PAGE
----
SiO2 (glass) for integrated circuits. TEOS can be considered to be ethyl alcohol
with silicic acid bonded in a molecular structure. It is highly flammable
and “burns” to form glass, so it absolutely must be handled carefully using
the proper equipment, alway being mindful of the safety precautions.
Scott’s procedure for opal synthesis is, first, select the ammonia/water
ratio to get desired sphere size. After scaling to the size of the “batch”,
mix the TEOS and ethanol. Mix ammonia and water. Rapidly add ammonia/water
mixture to TEOS/ethanol while stirring rapidly (rapid stirring helps to maintain
a narrow size distribution). Stir for an hour and cover to keep dust out and
also to reduce evaporation. This results in production of a milky colloidal
suspension of the silica spheres. To centrifuge and separate the spheres,
pour off the excess liquid. Re-disperse in ethanol (wash). Centrifuge again.
Re-disperse to the desired density in ethanol. The trick to the re-dispersal
is to partially submerge the solution container in an ultrasonic cleaner,
as the acoustic cavitation helps break up any aggregates that may have formed.
The sedimentation process follows next. The cake produced during centrifuge
processing shows definite color, but it is not good enough yet. It is still
weak and diffuse, so a slow and controlled sedimentation process must be carried
out. Gravitational sedimentation takes a very long time (It is suspected that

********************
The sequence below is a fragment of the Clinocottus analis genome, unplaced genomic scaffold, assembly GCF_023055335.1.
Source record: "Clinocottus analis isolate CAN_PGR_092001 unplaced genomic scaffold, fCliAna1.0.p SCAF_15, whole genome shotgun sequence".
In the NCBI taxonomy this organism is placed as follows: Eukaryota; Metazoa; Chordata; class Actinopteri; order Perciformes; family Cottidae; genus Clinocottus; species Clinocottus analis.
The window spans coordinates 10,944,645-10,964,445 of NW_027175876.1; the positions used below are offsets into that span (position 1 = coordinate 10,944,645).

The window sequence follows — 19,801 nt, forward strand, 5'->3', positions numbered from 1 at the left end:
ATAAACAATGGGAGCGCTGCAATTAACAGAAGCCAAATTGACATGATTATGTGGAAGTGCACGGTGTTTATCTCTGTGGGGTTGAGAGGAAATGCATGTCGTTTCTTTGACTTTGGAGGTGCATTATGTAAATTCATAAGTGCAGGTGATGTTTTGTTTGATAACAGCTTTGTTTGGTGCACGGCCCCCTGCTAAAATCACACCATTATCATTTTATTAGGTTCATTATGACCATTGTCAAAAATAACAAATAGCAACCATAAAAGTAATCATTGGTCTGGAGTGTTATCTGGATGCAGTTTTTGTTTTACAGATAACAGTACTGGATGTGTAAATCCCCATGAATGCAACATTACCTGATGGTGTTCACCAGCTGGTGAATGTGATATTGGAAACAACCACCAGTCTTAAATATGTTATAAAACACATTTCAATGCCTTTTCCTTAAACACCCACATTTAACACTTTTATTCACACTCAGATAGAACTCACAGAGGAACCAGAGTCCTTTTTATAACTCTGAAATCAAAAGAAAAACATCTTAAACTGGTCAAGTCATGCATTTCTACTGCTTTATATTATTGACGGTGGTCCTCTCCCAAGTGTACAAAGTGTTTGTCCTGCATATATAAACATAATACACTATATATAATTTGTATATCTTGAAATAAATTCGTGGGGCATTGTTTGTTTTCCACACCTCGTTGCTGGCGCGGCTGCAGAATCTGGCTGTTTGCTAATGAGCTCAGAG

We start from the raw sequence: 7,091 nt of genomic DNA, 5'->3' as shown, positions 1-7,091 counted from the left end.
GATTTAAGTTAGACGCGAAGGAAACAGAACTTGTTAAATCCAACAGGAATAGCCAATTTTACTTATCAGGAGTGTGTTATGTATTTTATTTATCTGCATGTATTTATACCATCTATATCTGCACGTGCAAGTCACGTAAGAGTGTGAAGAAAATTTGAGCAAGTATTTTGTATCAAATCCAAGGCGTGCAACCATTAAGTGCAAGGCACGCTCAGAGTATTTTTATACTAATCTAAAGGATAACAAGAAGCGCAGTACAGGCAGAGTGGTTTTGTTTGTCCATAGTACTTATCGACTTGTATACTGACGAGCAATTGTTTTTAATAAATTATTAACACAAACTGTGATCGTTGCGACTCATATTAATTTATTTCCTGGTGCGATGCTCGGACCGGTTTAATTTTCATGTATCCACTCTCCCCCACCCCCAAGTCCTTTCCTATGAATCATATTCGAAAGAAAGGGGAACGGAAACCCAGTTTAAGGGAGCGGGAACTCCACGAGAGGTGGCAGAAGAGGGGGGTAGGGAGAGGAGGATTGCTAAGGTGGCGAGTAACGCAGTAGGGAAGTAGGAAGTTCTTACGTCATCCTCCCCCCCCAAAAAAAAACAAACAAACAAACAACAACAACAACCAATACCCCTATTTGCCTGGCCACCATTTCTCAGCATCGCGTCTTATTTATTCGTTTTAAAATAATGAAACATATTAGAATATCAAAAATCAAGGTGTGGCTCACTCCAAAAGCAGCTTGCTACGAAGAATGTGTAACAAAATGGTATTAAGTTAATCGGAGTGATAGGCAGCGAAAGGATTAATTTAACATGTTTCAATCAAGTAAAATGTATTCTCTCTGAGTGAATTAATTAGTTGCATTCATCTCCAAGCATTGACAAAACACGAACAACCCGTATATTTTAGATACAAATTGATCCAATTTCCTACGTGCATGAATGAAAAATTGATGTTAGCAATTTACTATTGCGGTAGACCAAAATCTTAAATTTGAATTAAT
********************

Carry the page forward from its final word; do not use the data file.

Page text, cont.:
Gilson does it this way). The trick to doing this quickly is to perform the
sedimentation under silicone oil (Philipse, 1989). This procedure involves
adjusting the specific gravity of the solution to match the oil, then pouring
the solution on top of the oil and covering it with a plastic membrane to
keep out dirt and dust. Store for about four weeks in a quite, draft-free,
constant-temperature location. The solution slowly loses the ethanol by evaporation
through the oil. It sinks to the bottom of the oil as a “blob”. Good opal
color shows as the blob shrinks.
The results are good pinfire color, but the material is very soft. Better
results are often obtained if a 10% methanol in ethanol solution is used during
sedimentation, due to chemical reasons and electrochemical forces. Even with
all of this work, the awesome color saturation that you look for in opal
is just not quite there.
To improve the color, something must be done to increase the quality of
the microsphere lattice. Many things can affect the quality of the lattice.
A very important one involves electrostatic forces. The spheres tend to charge
negative, due to the disassociation of surface silanol groups or the absorption
of hydroxyl ions. Charged particles rarely behave nicely. The surface charging